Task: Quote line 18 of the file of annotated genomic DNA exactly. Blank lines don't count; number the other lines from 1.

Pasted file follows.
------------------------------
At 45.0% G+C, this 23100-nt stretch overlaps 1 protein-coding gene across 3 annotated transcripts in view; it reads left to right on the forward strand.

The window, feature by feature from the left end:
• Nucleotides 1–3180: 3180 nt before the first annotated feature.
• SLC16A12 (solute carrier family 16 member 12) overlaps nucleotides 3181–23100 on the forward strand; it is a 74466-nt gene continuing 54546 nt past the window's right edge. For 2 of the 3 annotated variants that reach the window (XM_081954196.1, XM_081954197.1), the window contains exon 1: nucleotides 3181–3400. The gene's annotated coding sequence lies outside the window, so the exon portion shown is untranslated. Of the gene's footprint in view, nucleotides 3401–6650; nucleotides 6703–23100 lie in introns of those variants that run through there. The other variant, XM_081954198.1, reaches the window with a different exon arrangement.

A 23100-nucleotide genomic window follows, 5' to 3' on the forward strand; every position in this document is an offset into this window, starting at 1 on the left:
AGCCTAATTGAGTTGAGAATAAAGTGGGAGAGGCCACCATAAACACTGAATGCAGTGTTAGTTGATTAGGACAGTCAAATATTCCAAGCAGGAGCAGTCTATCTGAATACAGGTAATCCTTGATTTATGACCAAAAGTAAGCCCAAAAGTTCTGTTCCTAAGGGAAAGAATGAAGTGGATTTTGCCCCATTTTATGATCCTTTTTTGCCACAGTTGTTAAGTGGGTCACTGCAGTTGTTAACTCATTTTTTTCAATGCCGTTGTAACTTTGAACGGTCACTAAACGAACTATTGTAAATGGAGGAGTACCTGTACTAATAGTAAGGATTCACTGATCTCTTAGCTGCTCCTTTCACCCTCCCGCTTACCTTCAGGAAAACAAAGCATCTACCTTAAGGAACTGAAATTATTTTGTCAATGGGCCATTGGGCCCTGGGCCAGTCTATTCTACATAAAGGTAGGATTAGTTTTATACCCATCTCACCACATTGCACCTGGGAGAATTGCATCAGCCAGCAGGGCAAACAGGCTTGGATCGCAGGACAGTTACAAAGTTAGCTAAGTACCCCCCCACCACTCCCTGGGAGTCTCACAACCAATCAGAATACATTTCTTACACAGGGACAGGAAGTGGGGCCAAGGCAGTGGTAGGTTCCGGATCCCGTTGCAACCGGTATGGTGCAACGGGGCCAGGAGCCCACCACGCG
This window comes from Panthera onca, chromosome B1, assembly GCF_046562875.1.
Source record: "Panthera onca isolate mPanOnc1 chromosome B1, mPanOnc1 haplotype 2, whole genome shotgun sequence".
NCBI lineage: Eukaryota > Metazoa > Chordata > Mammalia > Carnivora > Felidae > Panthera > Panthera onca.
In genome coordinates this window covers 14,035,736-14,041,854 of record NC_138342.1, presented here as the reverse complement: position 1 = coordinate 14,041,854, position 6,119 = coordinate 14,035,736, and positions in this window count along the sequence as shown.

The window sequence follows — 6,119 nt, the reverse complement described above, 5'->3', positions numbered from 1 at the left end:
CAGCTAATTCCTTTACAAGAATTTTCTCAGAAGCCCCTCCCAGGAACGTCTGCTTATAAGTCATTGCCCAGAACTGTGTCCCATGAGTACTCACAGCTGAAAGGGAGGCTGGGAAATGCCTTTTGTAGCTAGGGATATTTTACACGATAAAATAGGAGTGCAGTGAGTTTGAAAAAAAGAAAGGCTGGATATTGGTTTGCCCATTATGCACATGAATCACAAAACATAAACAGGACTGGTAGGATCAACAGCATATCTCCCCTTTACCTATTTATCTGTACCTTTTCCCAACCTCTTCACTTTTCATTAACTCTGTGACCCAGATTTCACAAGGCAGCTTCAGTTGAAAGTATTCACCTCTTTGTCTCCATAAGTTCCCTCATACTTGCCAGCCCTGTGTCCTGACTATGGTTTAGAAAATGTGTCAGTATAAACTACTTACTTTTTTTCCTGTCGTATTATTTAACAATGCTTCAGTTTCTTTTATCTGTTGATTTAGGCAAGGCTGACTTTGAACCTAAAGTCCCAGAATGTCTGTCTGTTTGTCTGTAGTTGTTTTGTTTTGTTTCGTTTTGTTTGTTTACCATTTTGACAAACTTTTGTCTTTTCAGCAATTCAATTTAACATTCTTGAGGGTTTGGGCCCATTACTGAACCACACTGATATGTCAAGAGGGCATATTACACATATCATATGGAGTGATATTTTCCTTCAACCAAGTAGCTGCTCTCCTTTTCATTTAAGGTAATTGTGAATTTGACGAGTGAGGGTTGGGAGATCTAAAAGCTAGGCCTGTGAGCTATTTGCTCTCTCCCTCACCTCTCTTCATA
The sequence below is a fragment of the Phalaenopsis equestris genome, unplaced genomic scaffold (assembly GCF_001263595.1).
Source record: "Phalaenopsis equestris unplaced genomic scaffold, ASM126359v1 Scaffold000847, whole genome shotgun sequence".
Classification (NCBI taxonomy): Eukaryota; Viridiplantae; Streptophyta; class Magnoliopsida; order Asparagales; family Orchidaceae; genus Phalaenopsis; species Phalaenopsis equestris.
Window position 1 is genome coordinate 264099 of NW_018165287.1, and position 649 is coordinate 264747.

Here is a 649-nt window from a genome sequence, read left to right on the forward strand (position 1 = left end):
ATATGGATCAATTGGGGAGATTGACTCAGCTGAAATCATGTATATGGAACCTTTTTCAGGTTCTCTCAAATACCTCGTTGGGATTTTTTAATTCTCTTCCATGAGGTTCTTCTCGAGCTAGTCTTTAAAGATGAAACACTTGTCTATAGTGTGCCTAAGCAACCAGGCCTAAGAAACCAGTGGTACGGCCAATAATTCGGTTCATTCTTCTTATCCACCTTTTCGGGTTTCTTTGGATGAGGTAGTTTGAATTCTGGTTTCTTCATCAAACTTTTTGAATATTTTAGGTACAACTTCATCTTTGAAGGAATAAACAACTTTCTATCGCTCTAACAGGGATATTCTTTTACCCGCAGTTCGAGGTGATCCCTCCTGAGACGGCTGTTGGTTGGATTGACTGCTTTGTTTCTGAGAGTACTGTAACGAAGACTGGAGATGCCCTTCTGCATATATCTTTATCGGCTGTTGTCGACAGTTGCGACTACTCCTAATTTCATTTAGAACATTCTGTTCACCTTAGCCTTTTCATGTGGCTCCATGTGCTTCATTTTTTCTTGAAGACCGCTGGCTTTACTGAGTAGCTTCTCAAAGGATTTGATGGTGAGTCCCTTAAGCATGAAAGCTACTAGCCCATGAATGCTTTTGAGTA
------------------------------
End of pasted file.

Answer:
ATATGGATCAATTGGGGAGATTGACTCAGCTGAAATCATGTATATGGAACCTTTTTCAGGTTCTCTCAAATACCTCGTTGGGATTTTTTAATTCTCTTCCATGAGGTTCTTCTCGAGCTAGTCTTTAAAGATGAAACACTTGTCTATAGTGTGCCTAAGCAACCAGGCCTAAGAAACCAGTGGTACGGCCAATAATTCGGTTCATTCTTCTTATCCACCTTTTCGGGTTTCTTTGGATGAGGTAGTTTGAATTCTGGTTTCTTCATCAAACTTTTTGAATATTTTAGGTACAACTTCATCTTTGAAGGAATAAACAACTTTCTATCGCTCTAACAGGGATATTCTTTTACCCGCAGTTCGAGGTGATCCCTCCTGAGACGGCTGTTGGTTGGATTGACTGCTTTGTTTCTGAGAGTACTGTAACGAAGACTGGAGATGCCCTTCTGCATATATCTTTATCGGCTGTTGTCGACAGTTGCGACTACTCCTAATTTCATTTAGAACATTCTGTTCACCTTAGCCTTTTCATGTGGCTCCATGTGCTTCATTTTTTCTTGAAGACCGCTGGCTTTACTGAGTAGCTTCTCAAAGGATTTGATGGTGAGTCCCTTAAGCATGAAAGCTACTAGCCCATGAATGCTTTTGAGTA